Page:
A day after Salman Rushdie cancelled his India visit citing intelligence inputs that “paid assassins” from Mumbai were out to eliminate him, Maharashtra police on Saturday said they had no such information about threat to the controversial author.

“When we had no information that gangsters or paid assassins from Mumbai underworld had planned to eliminate Salman Rushdie how could we have shared it to anybody,” Maharashtra Director General of Police K Subramaniam said.

He, however, said he was not aware if Rajasthan police had any such inputs and had shared information with Mr. Rushdie.

In a statement read out to the press yesterday by Jaipur Literature Festival producer Sanjoy K Roy, the Booker Prize winning author had said he had been told by intelligence sources in Maharashtra and Rajasthan that “paid assassins” from the Mumbai underworld may be on their way to Jaipur to “eliminate” him.

Mumbai police crime branch, which usually deals with underworld-related cases, also denied having received any intelligence inputs about threat to Mr. Rushdie.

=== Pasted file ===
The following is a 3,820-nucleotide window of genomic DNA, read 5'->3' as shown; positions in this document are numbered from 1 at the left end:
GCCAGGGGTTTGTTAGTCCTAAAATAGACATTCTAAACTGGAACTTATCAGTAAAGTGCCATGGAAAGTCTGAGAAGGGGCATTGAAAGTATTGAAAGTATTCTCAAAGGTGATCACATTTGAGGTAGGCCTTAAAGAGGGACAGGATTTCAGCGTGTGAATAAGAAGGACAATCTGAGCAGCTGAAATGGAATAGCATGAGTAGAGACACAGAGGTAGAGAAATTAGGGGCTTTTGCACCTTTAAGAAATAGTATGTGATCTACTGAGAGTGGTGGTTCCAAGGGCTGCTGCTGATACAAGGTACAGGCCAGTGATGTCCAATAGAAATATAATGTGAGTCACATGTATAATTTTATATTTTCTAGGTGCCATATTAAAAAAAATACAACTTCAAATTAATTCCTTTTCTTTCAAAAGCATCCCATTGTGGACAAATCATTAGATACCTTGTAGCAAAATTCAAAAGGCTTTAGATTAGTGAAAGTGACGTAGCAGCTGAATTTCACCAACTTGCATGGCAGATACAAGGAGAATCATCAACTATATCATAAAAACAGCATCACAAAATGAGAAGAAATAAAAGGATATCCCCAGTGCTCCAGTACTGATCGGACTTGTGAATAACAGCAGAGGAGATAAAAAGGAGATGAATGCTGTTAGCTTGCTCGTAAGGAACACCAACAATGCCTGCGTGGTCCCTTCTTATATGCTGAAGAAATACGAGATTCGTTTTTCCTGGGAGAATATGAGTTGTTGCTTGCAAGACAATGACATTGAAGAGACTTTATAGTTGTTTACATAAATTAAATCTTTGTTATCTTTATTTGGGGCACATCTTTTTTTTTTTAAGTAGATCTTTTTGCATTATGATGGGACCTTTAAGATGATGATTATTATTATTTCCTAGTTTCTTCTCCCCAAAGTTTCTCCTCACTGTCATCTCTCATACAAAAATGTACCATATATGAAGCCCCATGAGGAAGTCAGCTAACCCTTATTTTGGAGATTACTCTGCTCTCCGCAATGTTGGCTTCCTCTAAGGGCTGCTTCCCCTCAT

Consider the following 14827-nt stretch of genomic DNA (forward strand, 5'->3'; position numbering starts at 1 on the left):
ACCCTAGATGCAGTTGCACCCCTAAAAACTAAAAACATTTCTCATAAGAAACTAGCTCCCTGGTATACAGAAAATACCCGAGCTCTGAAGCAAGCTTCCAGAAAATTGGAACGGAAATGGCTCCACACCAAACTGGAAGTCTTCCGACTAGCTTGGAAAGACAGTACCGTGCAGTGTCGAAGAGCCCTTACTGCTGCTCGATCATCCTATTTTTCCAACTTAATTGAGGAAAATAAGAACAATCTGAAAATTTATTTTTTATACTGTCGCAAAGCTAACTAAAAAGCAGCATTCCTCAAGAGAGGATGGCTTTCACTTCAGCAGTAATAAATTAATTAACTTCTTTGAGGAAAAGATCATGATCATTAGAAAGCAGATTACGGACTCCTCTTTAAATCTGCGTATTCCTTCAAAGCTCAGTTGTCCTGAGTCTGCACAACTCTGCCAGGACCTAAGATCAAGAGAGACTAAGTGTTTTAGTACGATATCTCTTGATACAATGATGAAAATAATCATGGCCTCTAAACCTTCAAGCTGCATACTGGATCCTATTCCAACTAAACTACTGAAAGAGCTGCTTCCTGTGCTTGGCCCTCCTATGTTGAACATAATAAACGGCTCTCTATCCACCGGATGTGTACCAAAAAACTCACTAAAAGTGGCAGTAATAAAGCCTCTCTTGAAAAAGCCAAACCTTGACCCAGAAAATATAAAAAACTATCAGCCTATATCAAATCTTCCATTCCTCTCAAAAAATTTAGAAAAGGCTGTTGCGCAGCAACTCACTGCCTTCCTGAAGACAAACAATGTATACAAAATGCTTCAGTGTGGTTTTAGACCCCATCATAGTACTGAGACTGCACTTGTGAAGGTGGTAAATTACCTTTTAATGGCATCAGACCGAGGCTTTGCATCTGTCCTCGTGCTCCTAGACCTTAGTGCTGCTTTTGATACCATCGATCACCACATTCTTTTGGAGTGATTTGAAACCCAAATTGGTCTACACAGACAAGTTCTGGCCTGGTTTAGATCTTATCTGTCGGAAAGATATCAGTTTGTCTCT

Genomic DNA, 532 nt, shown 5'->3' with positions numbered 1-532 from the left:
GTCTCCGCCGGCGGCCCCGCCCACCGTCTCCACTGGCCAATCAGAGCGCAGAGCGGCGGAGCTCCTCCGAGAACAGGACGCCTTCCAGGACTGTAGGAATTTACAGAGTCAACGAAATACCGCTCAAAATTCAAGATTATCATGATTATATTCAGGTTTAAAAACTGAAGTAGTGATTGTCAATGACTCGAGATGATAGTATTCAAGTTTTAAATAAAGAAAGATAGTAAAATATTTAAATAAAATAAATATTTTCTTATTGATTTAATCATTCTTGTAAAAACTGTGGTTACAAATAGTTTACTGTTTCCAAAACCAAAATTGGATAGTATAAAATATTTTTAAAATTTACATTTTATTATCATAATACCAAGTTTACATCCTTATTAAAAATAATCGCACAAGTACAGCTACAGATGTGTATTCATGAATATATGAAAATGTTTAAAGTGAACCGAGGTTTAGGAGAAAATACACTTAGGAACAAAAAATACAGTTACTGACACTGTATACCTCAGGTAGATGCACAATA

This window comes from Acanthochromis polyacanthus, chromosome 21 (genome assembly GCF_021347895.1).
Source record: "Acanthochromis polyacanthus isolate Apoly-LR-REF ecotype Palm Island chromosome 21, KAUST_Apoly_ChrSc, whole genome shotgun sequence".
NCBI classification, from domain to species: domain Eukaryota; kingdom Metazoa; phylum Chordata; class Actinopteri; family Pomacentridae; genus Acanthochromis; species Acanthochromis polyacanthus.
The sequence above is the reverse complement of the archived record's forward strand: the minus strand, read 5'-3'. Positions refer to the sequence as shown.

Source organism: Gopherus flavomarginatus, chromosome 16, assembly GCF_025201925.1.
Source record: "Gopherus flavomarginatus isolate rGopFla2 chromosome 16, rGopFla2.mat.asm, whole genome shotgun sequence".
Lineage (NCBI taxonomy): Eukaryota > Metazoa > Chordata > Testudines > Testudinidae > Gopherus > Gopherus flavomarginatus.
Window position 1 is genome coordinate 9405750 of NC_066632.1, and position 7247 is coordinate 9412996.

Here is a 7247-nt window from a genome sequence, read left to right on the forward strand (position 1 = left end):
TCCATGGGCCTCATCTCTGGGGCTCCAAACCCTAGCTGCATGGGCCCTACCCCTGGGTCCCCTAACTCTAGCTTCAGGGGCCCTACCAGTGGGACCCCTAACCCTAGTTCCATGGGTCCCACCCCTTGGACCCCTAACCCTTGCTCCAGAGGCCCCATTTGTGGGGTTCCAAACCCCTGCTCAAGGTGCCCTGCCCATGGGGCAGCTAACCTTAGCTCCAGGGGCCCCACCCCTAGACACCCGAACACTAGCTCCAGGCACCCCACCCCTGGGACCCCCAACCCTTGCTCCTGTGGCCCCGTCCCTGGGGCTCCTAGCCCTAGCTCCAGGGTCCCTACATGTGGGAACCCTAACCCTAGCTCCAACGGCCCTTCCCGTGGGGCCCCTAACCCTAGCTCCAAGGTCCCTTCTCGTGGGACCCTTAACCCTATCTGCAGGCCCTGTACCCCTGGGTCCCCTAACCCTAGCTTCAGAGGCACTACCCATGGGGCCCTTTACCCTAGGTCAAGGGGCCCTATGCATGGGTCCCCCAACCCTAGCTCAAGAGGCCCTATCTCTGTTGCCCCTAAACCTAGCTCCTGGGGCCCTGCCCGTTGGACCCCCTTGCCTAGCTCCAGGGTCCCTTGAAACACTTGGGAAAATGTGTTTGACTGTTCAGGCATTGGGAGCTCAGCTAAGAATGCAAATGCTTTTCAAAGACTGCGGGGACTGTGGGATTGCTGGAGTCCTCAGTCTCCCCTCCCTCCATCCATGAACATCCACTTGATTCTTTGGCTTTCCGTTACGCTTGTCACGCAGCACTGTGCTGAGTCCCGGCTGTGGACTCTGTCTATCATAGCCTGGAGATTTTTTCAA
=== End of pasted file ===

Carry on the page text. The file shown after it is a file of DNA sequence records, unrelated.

“We do not have any information suggesting that underworld is planning to harm Rushdie,” said Deputy Police Commissioner (Crime) Nisar Tamboli.

“Rushdie faces threat only from fundamentalists and not the underworld,” a senior IPS officer who did not want to be named said, adding, “I don’t think that fundamentalists have given any contract for killing Rushdie.”

As the five-day literary meet kicked off, Mr. Rushdie had stated, “While I have some doubts about the accuracy of this intelligence, it would be irresponsible of me to come to the Festival in such circumstances; irresponsible to my family, to the festival audience, and to my fellow writers. I will, therefore, not travel to Jaipur as planned.”

Mr. Rushdie’s proposed visit was objected to by India’s largest Islamic seminary Darul Uloom Deoband and had raised the hackles of several right wing groups.

Deoband had on January 9 asked Rajasthan government to bar Mr. Rushdie from coming to India as he had hurt religious sentiments of Muslims.

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